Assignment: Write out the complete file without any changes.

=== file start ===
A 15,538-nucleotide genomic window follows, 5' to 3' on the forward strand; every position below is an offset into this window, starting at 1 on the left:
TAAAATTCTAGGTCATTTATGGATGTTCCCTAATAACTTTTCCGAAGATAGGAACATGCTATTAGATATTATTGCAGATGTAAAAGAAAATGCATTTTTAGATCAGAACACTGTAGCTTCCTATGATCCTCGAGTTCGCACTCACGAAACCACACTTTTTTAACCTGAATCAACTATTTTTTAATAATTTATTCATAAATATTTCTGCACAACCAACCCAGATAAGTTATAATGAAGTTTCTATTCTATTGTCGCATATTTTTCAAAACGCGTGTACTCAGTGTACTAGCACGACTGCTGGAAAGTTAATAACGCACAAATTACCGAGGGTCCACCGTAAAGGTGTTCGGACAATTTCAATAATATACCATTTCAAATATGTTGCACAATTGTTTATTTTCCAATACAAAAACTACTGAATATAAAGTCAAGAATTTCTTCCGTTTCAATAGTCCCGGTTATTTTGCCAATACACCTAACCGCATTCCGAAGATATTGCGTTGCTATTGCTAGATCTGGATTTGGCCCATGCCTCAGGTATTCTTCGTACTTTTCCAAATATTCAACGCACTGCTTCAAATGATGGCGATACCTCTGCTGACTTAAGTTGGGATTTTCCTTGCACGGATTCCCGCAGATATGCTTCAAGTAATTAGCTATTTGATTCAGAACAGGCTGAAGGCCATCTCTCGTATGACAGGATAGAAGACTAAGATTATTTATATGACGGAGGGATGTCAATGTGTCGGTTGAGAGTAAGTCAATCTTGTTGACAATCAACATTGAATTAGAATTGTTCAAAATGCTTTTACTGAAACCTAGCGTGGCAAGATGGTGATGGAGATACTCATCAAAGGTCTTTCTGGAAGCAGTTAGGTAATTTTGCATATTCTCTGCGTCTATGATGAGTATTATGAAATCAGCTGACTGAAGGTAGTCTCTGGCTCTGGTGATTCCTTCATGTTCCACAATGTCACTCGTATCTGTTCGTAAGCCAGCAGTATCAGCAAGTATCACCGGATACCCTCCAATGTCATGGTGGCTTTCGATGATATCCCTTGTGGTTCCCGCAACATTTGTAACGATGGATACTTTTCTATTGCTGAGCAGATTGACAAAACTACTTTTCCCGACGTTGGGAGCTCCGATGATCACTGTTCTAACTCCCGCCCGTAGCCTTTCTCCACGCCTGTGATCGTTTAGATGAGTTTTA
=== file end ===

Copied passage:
A 15,538-nucleotide genomic window follows, 5' to 3' on the forward strand; every position below is an offset into this window, starting at 1 on the left:
TAAAATTCTAGGTCATTTATGGATGTTCCCTAATAACTTTTCCGAAGATAGGAACATGCTATTAGATATTATTGCAGATGTAAAAGAAAATGCATTTTTAGATCAGAACACTGTAGCTTCCTATGATCCTCGAGTTCGCACTCACGAAACCACACTTTTTTAACCTGAATCAACTATTTTTTAATAATTTATTCATAAATATTTCTGCACAACCAACCCAGATAAGTTATAATGAAGTTTCTATTCTATTGTCGCATATTTTTCAAAACGCGTGTACTCAGTGTACTAGCACGACTGCTGGAAAGTTAATAACGCACAAATTACCGAGGGTCCACCGTAAAGGTGTTCGGACAATTTCAATAATATACCATTTCAAATATGTTGCACAATTGTTTATTTTCCAATACAAAAACTACTGAATATAAAGTCAAGAATTTCTTCCGTTTCAATAGTCCCGGTTATTTTGCCAATACACCTAACCGCATTCCGAAGATATTGCGTTGCTATTGCTAGATCTGGATTTGGCCCATGCCTCAGGTATTCTTCGTACTTTTCCAAATATTCAACGCACTGCTTCAAATGATGGCGATACCTCTGCTGACTTAAGTTGGGATTTTCCTTGCACGGATTCCCGCAGATATGCTTCAAGTAATTAGCTATTTGATTCAGAACAGGCTGAAGGCCATCTCTCGTATGACAGGATAGAAGACTAAGATTATTTATATGACGGAGGGATGTCAATGTGTCGGTTGAGAGTAAGTCAATCTTGTTGACAATCAACATTGAATTAGAATTGTTCAAAATGCTTTTACTGAAACCTAGCGTGGCAAGATGGTGATGGAGATACTCATCAAAGGTCTTTCTGGAAGCAGTTAGGTAATTTTGCATATTCTCTGCGTCTATGATGAGTATTATGAAATCAGCTGACTGAAGGTAGTCTCTGGCTCTGGTGATTCCTTCATGTTCCACAATGTCACTCGTATCTGTTCGTAAGCCAGCAGTATCAGCAAGTATCACCGGATACCCTCCAATGTCATGGTGGCTTTCGATGATATCCCTTGTGGTTCCCGCAACATTTGTAACGATGGATACTTTTCTATTGCTGAGCAGATTGACAAAACTACTTTTCCCGACGTTGGGAGCTCCGATGATCACTGTTCTAACTCCCGCCCGTAGCCTTTCTCCACGCCTGTGATCGTTTAGATGAGTTTTA